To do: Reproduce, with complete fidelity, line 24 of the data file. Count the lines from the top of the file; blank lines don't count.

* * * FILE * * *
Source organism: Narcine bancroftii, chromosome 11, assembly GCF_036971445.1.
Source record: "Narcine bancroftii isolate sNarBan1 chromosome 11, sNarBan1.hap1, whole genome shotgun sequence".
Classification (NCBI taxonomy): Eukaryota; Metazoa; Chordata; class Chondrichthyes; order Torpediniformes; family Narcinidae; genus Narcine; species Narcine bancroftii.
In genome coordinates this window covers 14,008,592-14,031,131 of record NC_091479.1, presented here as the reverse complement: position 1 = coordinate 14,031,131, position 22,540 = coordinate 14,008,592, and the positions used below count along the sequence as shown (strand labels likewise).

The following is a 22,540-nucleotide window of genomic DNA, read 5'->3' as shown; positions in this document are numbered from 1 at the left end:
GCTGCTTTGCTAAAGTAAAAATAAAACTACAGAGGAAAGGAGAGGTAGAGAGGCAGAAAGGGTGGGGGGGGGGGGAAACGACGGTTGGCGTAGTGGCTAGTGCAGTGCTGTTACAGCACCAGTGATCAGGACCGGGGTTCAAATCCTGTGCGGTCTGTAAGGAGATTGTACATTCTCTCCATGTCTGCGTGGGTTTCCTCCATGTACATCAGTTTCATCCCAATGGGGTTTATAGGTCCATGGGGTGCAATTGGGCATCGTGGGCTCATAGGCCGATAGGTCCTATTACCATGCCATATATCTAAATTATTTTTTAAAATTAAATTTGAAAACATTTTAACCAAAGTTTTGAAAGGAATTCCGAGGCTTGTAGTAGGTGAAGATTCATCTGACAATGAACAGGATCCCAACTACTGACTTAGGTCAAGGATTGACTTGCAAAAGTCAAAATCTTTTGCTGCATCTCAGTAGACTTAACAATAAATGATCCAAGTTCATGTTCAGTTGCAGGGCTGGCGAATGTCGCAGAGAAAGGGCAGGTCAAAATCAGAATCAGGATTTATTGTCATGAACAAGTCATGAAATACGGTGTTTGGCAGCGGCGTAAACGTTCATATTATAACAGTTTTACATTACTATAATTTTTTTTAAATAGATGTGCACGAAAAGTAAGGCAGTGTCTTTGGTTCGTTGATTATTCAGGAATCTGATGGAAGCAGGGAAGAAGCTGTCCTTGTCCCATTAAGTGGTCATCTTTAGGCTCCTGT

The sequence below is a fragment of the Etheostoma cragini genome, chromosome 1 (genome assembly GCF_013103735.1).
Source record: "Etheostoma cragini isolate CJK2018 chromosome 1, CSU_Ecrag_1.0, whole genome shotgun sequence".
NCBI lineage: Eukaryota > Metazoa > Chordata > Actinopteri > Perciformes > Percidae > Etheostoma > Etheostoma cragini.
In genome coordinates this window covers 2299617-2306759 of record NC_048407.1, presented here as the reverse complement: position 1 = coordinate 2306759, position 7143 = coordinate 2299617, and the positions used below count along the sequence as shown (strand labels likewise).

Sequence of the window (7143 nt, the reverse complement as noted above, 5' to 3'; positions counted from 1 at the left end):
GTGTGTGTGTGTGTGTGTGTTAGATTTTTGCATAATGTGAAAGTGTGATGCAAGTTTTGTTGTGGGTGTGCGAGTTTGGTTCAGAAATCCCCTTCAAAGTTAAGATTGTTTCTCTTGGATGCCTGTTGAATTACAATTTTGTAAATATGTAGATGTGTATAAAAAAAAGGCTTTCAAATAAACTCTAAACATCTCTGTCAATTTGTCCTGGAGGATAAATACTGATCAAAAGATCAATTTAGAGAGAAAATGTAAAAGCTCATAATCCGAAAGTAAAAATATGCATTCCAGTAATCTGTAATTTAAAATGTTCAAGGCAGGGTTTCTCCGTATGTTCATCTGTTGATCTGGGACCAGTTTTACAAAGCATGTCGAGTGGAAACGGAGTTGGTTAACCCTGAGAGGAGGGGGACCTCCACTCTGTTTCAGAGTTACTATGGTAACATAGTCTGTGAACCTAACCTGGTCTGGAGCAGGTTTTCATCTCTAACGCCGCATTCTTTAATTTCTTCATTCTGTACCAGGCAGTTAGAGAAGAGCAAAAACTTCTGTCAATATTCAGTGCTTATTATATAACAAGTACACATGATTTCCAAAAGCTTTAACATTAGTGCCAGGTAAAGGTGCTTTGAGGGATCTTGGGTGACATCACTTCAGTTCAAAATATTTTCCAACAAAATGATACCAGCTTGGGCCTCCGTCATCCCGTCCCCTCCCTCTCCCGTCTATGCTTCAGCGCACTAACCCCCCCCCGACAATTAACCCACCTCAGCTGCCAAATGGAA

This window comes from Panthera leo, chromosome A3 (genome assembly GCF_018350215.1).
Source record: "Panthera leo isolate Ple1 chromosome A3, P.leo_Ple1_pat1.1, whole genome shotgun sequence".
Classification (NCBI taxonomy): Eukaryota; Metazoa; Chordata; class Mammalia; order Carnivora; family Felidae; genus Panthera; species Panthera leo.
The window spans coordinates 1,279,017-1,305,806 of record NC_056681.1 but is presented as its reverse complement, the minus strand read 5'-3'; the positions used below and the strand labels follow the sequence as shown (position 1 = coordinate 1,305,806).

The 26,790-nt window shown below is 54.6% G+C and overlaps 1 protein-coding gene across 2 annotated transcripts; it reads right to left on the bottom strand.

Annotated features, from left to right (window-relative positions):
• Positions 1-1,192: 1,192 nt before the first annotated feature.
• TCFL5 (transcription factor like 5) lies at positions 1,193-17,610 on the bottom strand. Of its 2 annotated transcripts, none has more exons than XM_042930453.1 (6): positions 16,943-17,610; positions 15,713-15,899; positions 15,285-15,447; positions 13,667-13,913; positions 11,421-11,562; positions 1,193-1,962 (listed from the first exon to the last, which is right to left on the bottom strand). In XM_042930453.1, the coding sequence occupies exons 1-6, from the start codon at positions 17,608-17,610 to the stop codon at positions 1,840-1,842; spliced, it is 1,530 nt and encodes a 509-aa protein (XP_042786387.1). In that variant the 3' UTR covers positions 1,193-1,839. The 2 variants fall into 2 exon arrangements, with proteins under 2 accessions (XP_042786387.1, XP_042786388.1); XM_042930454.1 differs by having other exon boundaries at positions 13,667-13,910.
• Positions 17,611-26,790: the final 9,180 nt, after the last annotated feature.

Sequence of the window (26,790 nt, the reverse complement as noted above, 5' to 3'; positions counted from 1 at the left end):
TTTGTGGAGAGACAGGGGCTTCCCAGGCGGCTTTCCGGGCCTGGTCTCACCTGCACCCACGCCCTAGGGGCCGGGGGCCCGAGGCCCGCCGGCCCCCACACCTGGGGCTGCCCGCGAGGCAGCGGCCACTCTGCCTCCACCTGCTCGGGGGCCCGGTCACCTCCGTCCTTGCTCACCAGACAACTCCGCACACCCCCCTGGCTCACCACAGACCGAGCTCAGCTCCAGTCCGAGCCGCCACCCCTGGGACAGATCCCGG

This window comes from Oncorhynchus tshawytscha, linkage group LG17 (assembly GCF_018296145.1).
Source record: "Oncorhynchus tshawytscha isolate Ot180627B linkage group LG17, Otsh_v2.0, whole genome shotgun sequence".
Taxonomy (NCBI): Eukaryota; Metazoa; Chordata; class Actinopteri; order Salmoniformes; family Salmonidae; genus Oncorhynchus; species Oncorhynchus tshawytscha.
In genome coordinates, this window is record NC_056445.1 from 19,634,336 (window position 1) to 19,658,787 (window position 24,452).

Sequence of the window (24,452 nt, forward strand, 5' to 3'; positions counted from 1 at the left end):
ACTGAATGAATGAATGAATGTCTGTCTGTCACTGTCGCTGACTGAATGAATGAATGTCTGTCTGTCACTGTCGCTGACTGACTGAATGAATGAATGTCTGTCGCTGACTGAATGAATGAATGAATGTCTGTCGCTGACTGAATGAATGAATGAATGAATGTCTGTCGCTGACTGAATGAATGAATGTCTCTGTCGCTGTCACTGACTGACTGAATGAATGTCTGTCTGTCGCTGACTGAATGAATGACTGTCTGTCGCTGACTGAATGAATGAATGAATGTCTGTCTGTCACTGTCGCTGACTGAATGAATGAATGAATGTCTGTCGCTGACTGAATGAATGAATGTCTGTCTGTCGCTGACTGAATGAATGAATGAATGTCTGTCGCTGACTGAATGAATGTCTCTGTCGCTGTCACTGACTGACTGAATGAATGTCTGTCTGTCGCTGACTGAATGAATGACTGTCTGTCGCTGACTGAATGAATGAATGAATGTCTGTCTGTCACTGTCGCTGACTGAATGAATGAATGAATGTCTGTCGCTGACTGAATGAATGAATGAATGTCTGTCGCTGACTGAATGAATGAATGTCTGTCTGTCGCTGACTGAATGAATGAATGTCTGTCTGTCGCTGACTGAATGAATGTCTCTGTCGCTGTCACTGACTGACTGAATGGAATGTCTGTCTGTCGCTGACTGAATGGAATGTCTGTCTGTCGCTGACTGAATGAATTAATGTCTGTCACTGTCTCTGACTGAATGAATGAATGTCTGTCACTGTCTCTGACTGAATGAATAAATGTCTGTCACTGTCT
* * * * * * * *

This window comes from Oncorhynchus tshawytscha, linkage group LG17 (assembly GCF_018296145.1).